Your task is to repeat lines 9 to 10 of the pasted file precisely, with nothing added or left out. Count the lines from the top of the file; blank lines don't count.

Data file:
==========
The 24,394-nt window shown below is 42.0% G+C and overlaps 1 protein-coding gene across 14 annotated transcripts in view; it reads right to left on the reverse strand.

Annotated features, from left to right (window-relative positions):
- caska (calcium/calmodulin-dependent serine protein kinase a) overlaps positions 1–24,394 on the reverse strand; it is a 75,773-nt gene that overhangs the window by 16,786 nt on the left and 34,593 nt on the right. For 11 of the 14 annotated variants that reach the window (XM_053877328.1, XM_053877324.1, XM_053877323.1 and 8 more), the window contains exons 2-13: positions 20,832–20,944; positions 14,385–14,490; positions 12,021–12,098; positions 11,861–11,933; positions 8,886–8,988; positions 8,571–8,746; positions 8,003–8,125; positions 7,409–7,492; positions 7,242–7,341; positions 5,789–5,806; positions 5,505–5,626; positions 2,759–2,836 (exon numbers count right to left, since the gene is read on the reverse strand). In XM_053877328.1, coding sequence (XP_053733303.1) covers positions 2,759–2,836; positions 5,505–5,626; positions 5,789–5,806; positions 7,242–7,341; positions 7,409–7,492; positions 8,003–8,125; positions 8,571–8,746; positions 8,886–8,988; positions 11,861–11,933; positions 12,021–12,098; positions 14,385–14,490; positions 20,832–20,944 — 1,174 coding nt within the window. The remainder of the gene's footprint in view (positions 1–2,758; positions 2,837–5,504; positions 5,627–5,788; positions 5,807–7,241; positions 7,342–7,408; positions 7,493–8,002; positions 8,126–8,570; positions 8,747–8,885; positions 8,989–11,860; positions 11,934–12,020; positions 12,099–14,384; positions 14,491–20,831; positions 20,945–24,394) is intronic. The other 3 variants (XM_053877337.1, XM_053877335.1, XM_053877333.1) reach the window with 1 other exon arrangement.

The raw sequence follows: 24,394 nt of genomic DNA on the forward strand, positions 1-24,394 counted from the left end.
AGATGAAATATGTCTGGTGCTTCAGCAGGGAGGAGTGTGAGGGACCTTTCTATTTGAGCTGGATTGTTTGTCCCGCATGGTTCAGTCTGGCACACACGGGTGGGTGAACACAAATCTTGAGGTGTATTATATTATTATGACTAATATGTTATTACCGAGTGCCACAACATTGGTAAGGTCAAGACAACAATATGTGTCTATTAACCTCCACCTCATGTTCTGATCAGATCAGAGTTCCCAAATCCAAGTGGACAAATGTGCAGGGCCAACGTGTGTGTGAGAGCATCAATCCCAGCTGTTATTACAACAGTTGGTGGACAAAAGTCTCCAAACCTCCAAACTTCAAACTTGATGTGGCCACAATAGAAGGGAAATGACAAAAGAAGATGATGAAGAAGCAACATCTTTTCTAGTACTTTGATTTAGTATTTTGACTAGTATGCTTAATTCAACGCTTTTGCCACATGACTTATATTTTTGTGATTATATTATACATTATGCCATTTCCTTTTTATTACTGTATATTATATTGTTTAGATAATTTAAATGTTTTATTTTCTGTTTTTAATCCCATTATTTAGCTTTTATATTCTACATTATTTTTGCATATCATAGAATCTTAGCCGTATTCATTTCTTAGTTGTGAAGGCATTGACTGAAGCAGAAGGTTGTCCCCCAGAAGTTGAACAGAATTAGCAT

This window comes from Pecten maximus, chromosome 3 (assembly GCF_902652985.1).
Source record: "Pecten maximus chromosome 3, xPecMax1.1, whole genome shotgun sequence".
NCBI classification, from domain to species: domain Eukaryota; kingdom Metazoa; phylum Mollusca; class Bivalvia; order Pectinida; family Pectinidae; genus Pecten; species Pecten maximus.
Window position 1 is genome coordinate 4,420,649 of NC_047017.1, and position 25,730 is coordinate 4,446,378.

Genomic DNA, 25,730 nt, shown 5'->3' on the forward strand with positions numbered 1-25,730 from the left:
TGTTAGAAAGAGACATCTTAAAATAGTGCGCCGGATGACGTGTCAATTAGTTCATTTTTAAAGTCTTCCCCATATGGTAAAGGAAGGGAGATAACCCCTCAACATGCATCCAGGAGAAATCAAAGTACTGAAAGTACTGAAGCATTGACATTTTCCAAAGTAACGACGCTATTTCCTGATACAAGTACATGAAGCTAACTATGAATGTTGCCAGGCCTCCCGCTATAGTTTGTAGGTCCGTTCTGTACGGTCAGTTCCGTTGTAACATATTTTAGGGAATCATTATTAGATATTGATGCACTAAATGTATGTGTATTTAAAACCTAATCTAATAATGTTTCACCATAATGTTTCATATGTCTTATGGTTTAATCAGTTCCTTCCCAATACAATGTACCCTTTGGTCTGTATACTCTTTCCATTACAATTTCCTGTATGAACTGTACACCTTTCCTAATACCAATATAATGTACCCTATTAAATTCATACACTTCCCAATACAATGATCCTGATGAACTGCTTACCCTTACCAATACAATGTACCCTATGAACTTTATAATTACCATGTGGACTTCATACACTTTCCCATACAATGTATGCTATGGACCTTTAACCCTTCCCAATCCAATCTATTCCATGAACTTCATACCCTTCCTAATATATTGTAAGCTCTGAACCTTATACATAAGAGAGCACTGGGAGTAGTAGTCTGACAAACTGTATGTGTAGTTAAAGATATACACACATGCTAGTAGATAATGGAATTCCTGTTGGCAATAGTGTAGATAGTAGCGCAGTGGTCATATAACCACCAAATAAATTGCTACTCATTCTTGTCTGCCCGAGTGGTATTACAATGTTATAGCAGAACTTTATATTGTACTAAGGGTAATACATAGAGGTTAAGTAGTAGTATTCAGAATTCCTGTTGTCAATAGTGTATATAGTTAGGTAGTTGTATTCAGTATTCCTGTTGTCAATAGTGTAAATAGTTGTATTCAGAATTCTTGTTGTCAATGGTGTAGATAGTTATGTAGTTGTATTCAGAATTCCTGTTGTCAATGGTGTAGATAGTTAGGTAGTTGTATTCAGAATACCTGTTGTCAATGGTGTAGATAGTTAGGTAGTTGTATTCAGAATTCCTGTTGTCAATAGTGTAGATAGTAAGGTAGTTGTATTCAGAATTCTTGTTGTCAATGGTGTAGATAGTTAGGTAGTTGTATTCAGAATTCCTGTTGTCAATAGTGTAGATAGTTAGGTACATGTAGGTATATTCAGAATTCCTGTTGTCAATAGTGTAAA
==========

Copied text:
Window position 1 is genome coordinate 4,420,649 of NC_047017.1, and position 25,730 is coordinate 4,446,378.

Genomic DNA, 25,730 nt, shown 5'->3' on the forward strand with positions numbered 1-25,730 from the left: